I've heard that the definition of insanity is when you think you're right and everyone else is wrong, and I'm not completely expecting an answer here; but I fear I'll end up turning to a life of slacking off or - even worse - a life of crime if I can't one day make sense of this.
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    #2
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    You seem highly sane to me. Everything you said is completely accurate and true. It's not you, it's them. Society is heavily populated with illogical people who are full of double-standards, sets rules they themselves never intend to keep, and make demands that even a tiny bit of perspective would suggest are impractical given the working constraints.

    But the thing is though, to them this whole crazy set-up makes sense, because of the way their minds work. And so most just don't see it the way you do. And many actually enjoy it.

    To me, casually at least, you seem to be a little on the austistic spectrum. This might explain why you look through the veneer around you and think everyone is behaving in illogical/contradictory ways. Sometimes being a bit outside the norm creates just enough distance for you to put things into perspective better.

    So the thing is, you've come this far and made these observations and realised that the way society works in general really doesn't work for you. So your next step is to decide what you actually do want to do with your life. I don't mean just clocking in and clocking out like you're talking about at the moment, or just doing a PhD for the sake of it. What's the point of all that, if all it's going to do is provide food and rent for the sake of being able to continue working in order to pay for food and rent to continue working ad infinitum? You may as well not exist if that's all your life's going to be.

    Rather, what would motivate you? What would give you a sense of purpose and a reason to do stuff?
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    Also, you might consider owning your own business where you are the boss. What are you getting your PHD in?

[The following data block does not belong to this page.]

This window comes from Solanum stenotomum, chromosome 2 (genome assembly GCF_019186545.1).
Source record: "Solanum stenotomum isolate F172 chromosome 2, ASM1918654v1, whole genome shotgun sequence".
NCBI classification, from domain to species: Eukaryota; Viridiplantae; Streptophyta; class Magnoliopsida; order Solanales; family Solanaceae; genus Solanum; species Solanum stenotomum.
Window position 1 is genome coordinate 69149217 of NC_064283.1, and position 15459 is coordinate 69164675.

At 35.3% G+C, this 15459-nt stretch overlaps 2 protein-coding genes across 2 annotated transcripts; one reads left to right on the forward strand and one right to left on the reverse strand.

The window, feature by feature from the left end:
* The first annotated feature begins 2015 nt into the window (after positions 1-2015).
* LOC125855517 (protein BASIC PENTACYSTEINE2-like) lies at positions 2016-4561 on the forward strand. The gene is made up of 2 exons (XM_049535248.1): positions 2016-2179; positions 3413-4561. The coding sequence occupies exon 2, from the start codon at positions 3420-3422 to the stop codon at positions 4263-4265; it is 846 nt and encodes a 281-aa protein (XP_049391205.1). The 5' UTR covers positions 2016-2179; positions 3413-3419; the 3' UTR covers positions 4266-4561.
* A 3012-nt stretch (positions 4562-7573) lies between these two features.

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    #4
    Thank you for your thoughtful reply. I was actually told by one (and one only) psychologist that I fell on the more functional end of the autism spectrum (Aspergers as they say), but after being "diagnosed" with multiple disorders by different psychologists, it gets to the point where I stop believing them.

    The point about getting a Ph.D just for rent is a valid one, and I take it into consideration. Sometimes in class, my head just blazes with non-drug induced euphoria, and I suppose that's what took me down this road. I know this is not a political site, but I suppose I've been looking for a meaningful life within the constraints of Capitalism. I'm hoping now that I can lead classes the way some of my favorite professors do.

    As a child, I was highly religious. In adolescence, I started realizing people of "faith" are often doubtful - which is fine; but they never admit doubt and I couldn't handle the confusion. It may be a weak effort, but it's almost like academics, particularly philosophy, took the place of the church.

    What motivates me? Also a good question. The aforementioned paragraph gives a hint, but I suppose I can't be sure. I live with my parents at age 34, and they very much provide for and enable me in life. Once they're gone, I'm scared because I can't completely answer your question.

    Finally, there's been some confusion on my part with passwords that has led to "alter-egos." I think this problem is over. Roger = Roy
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    #5